Parents worry about how their children are dealing with the divorce. They worry about establishing a routine that will work for their children. They worry about differences in parenting styles. Situations where the children might have special needs or where a child has a troubled relationship with one parent can cause particular concern. A Child Specialist is a licensed mental health professional with special expertise working with children.

A child specialist can help with these issues in a number of ways:

  1. Resolving differences in parenting styles or skills. A Child Specialist can help parents understand the impact of the divorce and their children’s developmental needs. While the Child Specialist will not make recommendations, he or she can convey the potential risks and protective factors unique to their children. This information can help you make parenting decisions and adapt your parenting style to the situation.
  1. Establishing an optimal schedule. The Child Specialist can also help parents by meeting with the children and then conveying to the parents an understanding of their children’s stress tolerance, developmental needs, as well that their hopes and wishes. This information can be used to help parents craft a parenting plan that works for their children, taking into consideration various factors such as how often the children should transition, whether the children stay together on the same schedule, how flexible the schedule should be. The specialist can also provide examples of schedules that might work well for the children.
  1. How are the children doing? Children often will open up to a neutral trained Child Specialist- someone who is focused on their needs and has no bias. The specialist can assess how the children are coping with the divorce. If the children need further support, the Child Specialist can make referrals to therapists in the community who specialize in divorce-related child therapy.
  1. Working with children who have special needs. Children with special needs such as autism, chronic illness, or learning disorders may benefit from the input of a Child Specialist. The specialist can help parents understand the unique needs of their child and how to structure a parenting plan that will keep the child stable and safe.
  1. Some children may have a difficult relationship with one parent. Sometimes children are drawn into loyalty conflicts and feel they must choose to align with one parent. These children are caught in the middle of their parents’ conflict. The Child Specialist can meet with the children, assess the situation, and help the parents understand the dynamics that are harming the child, the emotional needs of the child, and how the parents can co-parent successfully to support their children. The specialist can help develop a plan to heal or reconnect the estranged child and his/her parent and can make outside referrals as appropriate.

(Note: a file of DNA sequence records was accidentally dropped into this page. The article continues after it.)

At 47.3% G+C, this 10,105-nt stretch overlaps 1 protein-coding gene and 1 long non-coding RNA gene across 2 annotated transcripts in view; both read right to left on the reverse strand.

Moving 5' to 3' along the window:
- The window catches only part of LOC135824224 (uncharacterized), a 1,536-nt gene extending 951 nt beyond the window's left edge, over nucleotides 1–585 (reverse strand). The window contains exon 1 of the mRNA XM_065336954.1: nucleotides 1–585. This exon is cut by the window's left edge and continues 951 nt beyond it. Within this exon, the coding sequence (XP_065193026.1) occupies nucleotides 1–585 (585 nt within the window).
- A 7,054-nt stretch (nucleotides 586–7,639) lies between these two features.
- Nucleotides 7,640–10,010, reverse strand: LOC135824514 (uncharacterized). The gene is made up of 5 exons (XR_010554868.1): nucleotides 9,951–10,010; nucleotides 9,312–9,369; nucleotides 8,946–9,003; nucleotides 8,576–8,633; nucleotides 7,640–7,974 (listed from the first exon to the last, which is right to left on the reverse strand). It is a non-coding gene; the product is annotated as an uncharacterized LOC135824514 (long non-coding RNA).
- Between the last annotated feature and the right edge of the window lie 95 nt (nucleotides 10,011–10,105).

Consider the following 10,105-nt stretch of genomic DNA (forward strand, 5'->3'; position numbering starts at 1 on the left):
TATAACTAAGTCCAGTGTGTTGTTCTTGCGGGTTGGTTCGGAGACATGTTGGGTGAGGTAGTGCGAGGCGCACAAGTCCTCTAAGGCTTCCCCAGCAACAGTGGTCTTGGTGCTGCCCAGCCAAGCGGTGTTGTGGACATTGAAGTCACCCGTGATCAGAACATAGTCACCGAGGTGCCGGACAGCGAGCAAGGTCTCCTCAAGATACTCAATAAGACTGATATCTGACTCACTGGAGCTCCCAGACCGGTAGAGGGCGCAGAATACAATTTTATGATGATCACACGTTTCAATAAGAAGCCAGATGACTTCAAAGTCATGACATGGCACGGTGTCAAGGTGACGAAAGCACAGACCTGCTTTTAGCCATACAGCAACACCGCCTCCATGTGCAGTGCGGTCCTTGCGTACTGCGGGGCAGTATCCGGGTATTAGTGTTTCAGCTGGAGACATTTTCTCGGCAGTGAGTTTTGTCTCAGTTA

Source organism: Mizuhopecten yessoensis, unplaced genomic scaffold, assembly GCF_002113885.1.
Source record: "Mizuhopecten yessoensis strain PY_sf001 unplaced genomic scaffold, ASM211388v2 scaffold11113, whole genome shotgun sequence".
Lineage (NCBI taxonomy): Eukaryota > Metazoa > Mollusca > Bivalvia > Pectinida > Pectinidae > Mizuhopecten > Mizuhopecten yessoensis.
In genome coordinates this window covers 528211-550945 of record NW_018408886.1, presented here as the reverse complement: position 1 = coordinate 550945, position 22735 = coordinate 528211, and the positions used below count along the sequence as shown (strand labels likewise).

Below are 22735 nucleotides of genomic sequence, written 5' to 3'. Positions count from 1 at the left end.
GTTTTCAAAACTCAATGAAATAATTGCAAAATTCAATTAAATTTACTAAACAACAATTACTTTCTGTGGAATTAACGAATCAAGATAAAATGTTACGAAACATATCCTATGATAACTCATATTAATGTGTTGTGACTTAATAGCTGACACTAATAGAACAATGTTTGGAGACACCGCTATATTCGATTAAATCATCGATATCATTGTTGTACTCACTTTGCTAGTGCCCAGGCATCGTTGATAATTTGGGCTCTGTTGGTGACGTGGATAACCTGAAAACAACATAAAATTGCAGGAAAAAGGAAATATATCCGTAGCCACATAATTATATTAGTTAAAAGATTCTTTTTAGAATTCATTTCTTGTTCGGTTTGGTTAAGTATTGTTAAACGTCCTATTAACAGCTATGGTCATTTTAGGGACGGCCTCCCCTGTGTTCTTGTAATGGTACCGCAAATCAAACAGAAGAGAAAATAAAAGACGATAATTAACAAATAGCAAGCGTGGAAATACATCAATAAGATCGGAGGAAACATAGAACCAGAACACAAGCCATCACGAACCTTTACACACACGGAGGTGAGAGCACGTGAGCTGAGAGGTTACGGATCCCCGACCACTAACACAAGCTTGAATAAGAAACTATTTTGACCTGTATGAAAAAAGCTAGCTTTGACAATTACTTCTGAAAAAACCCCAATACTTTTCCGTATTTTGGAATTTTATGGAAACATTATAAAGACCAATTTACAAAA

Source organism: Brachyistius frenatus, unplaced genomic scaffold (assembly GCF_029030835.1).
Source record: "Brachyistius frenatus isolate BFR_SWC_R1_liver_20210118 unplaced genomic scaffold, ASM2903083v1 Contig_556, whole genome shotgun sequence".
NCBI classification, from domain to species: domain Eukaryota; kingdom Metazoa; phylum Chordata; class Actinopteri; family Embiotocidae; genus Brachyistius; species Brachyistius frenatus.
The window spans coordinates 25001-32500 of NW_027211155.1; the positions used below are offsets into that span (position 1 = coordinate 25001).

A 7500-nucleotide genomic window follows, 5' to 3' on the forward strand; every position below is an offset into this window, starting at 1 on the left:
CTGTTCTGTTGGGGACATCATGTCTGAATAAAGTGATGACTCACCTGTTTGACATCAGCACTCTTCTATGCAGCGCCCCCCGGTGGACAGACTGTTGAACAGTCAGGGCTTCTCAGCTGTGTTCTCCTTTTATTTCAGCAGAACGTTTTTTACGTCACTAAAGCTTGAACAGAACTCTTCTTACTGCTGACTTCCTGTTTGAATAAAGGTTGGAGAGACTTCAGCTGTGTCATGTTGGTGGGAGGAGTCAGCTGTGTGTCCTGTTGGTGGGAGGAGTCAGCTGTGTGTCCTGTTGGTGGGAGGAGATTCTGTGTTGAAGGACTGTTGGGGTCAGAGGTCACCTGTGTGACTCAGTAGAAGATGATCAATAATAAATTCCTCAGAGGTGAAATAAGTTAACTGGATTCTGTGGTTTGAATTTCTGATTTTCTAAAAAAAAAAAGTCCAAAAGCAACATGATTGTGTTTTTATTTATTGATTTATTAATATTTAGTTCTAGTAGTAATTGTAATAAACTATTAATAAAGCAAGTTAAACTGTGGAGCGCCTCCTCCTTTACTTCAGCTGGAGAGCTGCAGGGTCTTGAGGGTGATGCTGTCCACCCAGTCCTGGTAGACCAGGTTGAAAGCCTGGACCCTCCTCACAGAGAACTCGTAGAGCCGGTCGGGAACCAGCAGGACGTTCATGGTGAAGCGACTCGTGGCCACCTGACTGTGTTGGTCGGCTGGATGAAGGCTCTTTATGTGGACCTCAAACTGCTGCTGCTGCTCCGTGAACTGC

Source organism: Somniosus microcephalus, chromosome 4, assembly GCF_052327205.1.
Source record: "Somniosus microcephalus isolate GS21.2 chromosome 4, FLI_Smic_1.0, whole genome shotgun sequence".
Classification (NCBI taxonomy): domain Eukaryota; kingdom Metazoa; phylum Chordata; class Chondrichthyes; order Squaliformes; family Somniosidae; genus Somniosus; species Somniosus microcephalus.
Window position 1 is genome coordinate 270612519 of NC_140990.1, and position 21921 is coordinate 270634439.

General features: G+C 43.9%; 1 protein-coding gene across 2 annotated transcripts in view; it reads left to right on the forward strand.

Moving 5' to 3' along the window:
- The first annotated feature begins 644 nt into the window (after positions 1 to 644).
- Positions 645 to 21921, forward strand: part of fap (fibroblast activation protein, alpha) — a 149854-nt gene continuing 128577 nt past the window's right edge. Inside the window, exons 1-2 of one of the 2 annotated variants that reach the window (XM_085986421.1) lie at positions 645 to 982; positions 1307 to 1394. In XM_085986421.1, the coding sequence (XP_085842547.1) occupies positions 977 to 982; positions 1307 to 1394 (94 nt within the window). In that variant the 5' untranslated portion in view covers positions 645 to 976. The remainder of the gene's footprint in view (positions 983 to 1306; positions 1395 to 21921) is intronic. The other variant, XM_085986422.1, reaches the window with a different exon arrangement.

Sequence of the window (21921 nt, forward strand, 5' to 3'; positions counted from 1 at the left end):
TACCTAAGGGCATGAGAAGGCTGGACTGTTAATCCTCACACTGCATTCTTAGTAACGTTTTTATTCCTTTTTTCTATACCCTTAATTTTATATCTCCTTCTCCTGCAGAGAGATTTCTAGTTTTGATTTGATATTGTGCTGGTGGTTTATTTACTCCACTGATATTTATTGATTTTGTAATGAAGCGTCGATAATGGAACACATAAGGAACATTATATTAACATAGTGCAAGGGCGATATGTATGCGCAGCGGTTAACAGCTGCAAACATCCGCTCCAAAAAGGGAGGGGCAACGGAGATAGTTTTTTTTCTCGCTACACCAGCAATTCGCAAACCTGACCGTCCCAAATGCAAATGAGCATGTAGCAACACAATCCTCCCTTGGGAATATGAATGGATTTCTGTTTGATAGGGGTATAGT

Working with a Child Specialist to address your childrens’ needs during a divorce is one of the advantages of the Collaborative Process. By recognizing and addressing the impact on your children and the outcome moving forward, family relationships can be preserved and everyone can emerge from the experience with a healthy outlook toward the future, avoiding the pain and conflict of a contentious litigated divorce. Contact the Collaborative Family Law Group of San Diego to learn more.

Collaborative Divorce Gaining Ground in New Jersey

Collaborative Divorce is an option in California and now in New Jersey. Collaborative Divorce saves time and money.

The state of New Jersey already has one of the lowest divorce rates in the United States. For those couples who do make the decision to divorce, they will be better informed about Collaborative Divorce as an option thanks to a new state law signed by Governor Chris Christie. New Jersey is one of 11 states in the U.S. where Collaborative Divorce is an ‘official’ method of divorce along with litigation, mediation, or arbitration.

The high cost of divorce was the reason Assemblyman Holly Schepisi (R-Dist. 39) introduced the New Jersey Family Collaborative Law Act in the first place. The cost of a litigated divorce, she said, can range from $10,000 to hundreds of thousands of dollars.

Significantly, New Jersey’s new law extends the privilege of confidentiality to all the professionals on the collaborative team.

The Collaborative Family Law Group of San Diego applauds this development and we look forward to a day in the near future when Collaborative Divorce is commonly used in all 50 states and the U.S. territories. Read more about the new law here.